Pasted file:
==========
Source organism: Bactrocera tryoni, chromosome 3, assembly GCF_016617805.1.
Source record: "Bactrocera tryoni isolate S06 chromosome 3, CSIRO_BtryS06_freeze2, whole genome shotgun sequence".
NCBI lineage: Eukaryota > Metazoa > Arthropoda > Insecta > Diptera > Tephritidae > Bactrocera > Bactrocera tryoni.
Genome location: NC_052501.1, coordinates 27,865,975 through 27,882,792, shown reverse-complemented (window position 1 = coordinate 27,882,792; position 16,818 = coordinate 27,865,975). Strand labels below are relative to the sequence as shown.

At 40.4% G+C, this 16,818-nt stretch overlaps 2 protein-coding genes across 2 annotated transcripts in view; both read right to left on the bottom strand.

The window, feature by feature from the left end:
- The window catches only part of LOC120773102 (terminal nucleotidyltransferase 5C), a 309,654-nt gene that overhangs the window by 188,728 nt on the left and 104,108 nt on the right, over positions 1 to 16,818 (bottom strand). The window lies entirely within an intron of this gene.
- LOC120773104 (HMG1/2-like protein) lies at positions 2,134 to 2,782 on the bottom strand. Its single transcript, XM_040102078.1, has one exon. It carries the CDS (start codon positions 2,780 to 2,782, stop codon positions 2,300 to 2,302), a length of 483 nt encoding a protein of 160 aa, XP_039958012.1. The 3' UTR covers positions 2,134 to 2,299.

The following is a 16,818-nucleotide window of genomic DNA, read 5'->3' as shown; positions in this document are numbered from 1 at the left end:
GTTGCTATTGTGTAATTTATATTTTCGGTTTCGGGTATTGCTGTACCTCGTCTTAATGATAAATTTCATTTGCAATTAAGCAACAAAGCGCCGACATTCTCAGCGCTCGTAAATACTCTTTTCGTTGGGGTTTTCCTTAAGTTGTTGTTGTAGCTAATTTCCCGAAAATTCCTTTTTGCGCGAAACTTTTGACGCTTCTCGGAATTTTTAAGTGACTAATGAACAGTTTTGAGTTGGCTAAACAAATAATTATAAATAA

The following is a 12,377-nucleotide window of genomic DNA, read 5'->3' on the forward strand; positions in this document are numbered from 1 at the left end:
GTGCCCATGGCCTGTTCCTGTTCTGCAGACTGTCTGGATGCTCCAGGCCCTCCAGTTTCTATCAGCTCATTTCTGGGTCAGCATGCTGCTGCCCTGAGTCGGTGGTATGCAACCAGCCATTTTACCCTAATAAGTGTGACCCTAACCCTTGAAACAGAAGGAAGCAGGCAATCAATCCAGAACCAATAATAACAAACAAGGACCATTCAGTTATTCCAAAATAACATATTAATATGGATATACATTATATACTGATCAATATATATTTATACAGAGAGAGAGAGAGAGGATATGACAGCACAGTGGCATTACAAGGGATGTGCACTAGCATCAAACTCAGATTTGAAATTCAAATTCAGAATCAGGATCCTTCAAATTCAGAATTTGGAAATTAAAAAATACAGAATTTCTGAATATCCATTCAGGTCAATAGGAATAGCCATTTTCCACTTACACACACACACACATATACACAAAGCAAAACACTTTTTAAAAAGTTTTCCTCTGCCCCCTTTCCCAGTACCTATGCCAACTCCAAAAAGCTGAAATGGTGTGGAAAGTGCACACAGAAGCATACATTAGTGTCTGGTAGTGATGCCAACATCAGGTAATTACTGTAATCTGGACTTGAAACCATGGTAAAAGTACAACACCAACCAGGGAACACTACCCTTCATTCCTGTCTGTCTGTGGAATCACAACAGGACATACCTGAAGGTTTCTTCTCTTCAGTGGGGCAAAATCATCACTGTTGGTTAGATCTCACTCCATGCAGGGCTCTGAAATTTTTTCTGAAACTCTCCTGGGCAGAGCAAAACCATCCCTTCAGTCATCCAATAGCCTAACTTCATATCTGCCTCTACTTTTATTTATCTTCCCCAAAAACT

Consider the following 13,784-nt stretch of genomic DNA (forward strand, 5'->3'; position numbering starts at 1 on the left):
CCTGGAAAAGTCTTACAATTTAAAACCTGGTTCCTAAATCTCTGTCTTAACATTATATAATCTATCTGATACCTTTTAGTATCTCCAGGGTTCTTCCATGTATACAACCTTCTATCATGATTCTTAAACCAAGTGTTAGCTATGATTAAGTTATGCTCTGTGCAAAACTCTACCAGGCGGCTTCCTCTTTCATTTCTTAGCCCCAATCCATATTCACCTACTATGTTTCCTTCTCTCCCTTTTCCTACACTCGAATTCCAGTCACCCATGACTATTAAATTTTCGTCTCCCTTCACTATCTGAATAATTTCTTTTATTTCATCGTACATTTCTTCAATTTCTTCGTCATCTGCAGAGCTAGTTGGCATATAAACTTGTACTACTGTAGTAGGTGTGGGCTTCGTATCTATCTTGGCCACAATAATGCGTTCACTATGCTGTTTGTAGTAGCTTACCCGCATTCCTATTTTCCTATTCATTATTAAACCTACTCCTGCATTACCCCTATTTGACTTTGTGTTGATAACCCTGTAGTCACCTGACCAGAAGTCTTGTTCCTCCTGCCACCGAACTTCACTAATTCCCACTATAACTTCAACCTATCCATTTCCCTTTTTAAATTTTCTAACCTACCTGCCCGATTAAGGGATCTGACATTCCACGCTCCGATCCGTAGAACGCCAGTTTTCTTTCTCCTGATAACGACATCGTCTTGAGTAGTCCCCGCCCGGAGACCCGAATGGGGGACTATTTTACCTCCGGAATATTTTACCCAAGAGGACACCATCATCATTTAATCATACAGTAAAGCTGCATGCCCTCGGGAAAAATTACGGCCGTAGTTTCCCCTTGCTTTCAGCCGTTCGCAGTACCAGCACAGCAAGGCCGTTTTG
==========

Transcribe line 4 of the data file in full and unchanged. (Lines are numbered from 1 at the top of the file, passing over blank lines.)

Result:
Genome location: NC_052501.1, coordinates 27,865,975 through 27,882,792, shown reverse-complemented (window position 1 = coordinate 27,882,792; position 16,818 = coordinate 27,865,975). Strand labels below are relative to the sequence as shown.